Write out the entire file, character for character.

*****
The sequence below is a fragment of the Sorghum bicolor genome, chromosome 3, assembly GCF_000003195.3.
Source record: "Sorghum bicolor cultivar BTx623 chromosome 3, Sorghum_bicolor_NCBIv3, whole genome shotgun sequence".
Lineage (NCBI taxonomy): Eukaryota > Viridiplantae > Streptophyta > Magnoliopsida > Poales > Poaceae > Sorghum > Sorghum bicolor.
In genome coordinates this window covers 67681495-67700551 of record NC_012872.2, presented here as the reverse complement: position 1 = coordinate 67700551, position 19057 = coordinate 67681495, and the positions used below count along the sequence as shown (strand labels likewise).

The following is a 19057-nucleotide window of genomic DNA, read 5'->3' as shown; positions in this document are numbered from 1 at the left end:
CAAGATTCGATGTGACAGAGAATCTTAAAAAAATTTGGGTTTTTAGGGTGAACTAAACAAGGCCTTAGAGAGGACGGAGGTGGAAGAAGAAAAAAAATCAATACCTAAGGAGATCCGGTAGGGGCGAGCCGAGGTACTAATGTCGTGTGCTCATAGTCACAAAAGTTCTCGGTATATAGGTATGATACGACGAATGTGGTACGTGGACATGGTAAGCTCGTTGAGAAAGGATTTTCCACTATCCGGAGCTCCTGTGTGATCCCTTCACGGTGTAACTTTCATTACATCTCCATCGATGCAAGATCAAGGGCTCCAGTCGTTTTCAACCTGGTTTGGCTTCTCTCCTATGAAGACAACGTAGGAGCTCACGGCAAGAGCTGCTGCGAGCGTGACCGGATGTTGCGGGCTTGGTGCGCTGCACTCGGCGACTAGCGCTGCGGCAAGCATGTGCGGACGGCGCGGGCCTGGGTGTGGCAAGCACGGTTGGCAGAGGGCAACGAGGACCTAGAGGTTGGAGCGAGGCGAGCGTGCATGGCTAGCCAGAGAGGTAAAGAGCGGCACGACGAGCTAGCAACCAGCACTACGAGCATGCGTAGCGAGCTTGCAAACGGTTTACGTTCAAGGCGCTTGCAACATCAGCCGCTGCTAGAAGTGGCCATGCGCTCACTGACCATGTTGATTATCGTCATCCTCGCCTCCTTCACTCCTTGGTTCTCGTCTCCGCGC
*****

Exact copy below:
The sequence below is a fragment of the Sorghum bicolor genome, chromosome 3, assembly GCF_000003195.3.
Source record: "Sorghum bicolor cultivar BTx623 chromosome 3, Sorghum_bicolor_NCBIv3, whole genome shotgun sequence".
Lineage (NCBI taxonomy): Eukaryota > Viridiplantae > Streptophyta > Magnoliopsida > Poales > Poaceae > Sorghum > Sorghum bicolor.
In genome coordinates this window covers 67681495-67700551 of record NC_012872.2, presented here as the reverse complement: position 1 = coordinate 67700551, position 19057 = coordinate 67681495, and the positions used below count along the sequence as shown (strand labels likewise).

The following is a 19057-nucleotide window of genomic DNA, read 5'->3' as shown; positions in this document are numbered from 1 at the left end:
CAAGATTCGATGTGACAGAGAATCTTAAAAAAATTTGGGTTTTTAGGGTGAACTAAACAAGGCCTTAGAGAGGACGGAGGTGGAAGAAGAAAAAAAATCAATACCTAAGGAGATCCGGTAGGGGCGAGCCGAGGTACTAATGTCGTGTGCTCATAGTCACAAAAGTTCTCGGTATATAGGTATGATACGACGAATGTGGTACGTGGACATGGTAAGCTCGTTGAGAAAGGATTTTCCACTATCCGGAGCTCCTGTGTGATCCCTTCACGGTGTAACTTTCATTACATCTCCATCGATGCAAGATCAAGGGCTCCAGTCGTTTTCAACCTGGTTTGGCTTCTCTCCTATGAAGACAACGTAGGAGCTCACGGCAAGAGCTGCTGCGAGCGTGACCGGATGTTGCGGGCTTGGTGCGCTGCACTCGGCGACTAGCGCTGCGGCAAGCATGTGCGGACGGCGCGGGCCTGGGTGTGGCAAGCACGGTTGGCAGAGGGCAACGAGGACCTAGAGGTTGGAGCGAGGCGAGCGTGCATGGCTAGCCAGAGAGGTAAAGAGCGGCACGACGAGCTAGCAACCAGCACTACGAGCATGCGTAGCGAGCTTGCAAACGGTTTACGTTCAAGGCGCTTGCAACATCAGCCGCTGCTAGAAGTGGCCATGCGCTCACTGACCATGTTGATTATCGTCATCCTCGCCTCCTTCACTCCTTGGTTCTCGTCTCCGCGC